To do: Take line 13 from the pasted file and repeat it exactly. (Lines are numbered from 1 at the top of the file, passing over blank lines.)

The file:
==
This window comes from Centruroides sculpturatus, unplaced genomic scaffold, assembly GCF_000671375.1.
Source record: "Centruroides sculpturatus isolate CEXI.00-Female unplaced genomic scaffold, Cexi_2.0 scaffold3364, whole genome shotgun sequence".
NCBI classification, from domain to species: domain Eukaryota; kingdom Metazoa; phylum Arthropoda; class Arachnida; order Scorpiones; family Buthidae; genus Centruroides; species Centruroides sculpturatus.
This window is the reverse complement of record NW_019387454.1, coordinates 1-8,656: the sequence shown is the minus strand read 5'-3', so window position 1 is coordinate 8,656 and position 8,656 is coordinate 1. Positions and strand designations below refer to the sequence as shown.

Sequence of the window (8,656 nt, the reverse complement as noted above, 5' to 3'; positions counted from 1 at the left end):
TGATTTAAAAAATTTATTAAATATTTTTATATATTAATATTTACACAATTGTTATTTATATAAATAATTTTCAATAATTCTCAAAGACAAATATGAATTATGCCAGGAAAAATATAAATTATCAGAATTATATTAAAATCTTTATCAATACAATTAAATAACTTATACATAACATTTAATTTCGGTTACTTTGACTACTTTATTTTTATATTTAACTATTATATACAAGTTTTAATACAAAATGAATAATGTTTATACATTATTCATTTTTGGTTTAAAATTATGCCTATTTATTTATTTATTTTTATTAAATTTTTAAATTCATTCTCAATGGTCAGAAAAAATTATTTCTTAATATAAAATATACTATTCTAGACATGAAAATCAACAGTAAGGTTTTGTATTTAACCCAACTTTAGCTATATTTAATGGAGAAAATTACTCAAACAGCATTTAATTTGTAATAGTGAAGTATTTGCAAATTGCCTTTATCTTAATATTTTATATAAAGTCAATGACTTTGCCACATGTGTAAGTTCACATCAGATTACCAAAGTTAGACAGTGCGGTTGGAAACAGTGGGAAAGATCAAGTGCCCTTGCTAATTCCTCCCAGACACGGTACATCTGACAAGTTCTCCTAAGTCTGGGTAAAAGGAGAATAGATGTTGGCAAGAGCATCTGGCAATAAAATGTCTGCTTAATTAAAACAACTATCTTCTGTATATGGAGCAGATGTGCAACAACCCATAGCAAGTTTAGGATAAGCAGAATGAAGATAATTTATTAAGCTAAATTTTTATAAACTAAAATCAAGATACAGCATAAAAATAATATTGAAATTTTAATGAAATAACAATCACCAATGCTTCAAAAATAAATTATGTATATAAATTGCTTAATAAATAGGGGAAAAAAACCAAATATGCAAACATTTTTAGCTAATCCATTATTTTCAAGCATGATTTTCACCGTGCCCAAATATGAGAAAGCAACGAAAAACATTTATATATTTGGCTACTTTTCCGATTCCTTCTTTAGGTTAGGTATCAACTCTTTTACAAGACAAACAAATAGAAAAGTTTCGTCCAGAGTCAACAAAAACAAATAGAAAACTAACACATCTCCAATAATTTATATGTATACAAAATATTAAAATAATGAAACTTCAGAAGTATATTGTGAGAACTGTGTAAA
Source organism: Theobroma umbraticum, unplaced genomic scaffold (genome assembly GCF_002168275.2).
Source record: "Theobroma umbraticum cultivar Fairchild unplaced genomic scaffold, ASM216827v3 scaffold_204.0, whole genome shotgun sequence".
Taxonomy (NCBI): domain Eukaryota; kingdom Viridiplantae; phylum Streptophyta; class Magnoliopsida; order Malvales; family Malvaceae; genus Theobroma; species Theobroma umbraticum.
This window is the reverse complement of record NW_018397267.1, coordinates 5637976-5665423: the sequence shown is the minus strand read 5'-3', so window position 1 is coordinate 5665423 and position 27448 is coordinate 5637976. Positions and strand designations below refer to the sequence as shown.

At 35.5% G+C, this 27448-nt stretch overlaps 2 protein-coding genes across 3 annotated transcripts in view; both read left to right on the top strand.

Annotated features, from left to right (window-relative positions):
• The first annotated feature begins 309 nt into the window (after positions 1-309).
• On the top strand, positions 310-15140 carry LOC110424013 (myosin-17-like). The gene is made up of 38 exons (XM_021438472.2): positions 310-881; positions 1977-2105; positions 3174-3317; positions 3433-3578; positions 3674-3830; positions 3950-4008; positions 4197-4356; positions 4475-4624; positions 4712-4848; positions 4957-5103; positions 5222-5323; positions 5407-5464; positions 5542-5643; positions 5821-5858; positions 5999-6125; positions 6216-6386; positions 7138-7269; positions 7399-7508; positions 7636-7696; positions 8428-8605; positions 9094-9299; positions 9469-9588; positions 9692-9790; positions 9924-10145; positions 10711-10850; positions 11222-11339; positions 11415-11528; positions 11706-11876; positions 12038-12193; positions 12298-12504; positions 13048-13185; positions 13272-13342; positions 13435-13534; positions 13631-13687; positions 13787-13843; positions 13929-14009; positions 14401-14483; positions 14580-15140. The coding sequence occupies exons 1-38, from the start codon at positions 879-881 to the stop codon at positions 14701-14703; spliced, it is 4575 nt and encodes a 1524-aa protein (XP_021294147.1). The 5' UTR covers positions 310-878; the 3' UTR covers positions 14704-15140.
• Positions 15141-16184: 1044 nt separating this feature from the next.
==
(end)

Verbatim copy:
• The first annotated feature begins 309 nt into the window (after positions 1-309).